Comments on “Plastic Surgery-Related Hashtag Utilization on Instagram: Implications for Education and Marketing”

Loading next page...
 
/lp/ou_press/comments-on-plastic-surgery-related-hashtag-utilization-on-instagram-crkjWoiCZ6
Publisher
Oxford University Press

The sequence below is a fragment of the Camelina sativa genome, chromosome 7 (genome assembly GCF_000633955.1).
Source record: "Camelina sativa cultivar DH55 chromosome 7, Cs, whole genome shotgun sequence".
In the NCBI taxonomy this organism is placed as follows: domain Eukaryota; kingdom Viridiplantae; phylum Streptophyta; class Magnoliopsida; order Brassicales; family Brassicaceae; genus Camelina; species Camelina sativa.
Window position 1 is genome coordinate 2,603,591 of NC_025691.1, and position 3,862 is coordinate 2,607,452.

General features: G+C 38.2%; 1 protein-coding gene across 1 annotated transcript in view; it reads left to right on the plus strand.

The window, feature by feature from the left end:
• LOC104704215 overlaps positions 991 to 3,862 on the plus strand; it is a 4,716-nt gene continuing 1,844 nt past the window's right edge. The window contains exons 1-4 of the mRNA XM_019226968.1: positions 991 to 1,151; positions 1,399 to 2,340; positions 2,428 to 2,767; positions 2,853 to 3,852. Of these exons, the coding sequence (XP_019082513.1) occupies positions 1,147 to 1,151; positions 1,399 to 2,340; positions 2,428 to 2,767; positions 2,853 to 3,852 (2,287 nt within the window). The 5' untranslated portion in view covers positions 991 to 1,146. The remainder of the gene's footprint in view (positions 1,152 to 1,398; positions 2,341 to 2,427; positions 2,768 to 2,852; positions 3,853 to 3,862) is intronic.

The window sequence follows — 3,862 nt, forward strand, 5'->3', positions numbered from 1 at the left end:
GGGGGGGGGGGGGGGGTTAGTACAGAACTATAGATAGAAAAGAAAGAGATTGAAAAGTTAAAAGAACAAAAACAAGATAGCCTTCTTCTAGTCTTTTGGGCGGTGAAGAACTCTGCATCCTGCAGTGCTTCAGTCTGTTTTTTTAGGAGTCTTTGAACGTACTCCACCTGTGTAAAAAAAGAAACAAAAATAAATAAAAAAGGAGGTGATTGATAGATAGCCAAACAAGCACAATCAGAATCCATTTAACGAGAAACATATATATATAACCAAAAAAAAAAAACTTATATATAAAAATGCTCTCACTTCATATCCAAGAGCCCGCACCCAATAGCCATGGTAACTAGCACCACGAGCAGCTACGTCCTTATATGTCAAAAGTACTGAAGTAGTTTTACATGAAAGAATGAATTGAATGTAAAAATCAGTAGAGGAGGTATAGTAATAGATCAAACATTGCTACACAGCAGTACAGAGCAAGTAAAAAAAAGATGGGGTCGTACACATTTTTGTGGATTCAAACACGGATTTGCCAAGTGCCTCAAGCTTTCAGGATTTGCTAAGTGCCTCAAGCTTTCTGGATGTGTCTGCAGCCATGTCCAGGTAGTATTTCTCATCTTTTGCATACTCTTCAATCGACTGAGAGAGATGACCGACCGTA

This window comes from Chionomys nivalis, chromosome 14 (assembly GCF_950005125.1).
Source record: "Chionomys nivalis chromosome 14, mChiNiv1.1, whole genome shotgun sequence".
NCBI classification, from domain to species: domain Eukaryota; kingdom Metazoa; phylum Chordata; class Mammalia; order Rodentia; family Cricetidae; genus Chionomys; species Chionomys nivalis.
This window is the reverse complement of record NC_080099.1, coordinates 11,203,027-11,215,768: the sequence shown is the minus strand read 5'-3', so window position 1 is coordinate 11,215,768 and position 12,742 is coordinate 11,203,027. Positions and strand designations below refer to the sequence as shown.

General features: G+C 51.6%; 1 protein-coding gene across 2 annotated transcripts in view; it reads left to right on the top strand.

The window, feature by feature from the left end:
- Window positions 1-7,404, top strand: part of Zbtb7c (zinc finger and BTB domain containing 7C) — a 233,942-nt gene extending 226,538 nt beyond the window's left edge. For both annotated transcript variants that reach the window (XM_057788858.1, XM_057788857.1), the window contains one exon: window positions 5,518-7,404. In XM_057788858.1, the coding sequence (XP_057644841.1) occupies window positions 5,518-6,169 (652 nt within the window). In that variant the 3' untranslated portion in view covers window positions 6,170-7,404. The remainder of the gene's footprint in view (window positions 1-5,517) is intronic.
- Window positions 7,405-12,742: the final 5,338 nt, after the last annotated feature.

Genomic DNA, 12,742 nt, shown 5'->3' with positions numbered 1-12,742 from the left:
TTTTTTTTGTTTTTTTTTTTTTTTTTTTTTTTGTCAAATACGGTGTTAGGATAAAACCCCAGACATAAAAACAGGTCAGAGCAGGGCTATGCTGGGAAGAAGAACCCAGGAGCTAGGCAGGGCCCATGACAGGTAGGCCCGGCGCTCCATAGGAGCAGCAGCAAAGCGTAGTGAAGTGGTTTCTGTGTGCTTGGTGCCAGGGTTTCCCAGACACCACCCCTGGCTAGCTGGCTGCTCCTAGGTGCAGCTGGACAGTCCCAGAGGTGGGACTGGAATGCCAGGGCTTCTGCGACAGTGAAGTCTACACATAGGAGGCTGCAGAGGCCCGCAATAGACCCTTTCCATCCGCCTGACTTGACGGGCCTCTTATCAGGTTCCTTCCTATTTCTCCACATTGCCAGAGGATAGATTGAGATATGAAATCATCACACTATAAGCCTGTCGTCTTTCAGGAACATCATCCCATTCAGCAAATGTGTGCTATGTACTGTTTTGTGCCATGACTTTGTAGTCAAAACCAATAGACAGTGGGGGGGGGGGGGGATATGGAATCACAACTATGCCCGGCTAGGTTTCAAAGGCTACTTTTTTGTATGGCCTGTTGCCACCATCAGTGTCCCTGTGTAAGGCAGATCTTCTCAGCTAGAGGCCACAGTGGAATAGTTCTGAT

Copyright
© 2018 The American Society for Aesthetic Plastic Surgery, Inc. Reprints and permission: journals.permissions@oup.com
ISSN
1090-820X
eISSN
1527-330X
D.O.I.
10.1093/asj/sjx228
Publisher site
See Article on Publisher Site

Abstract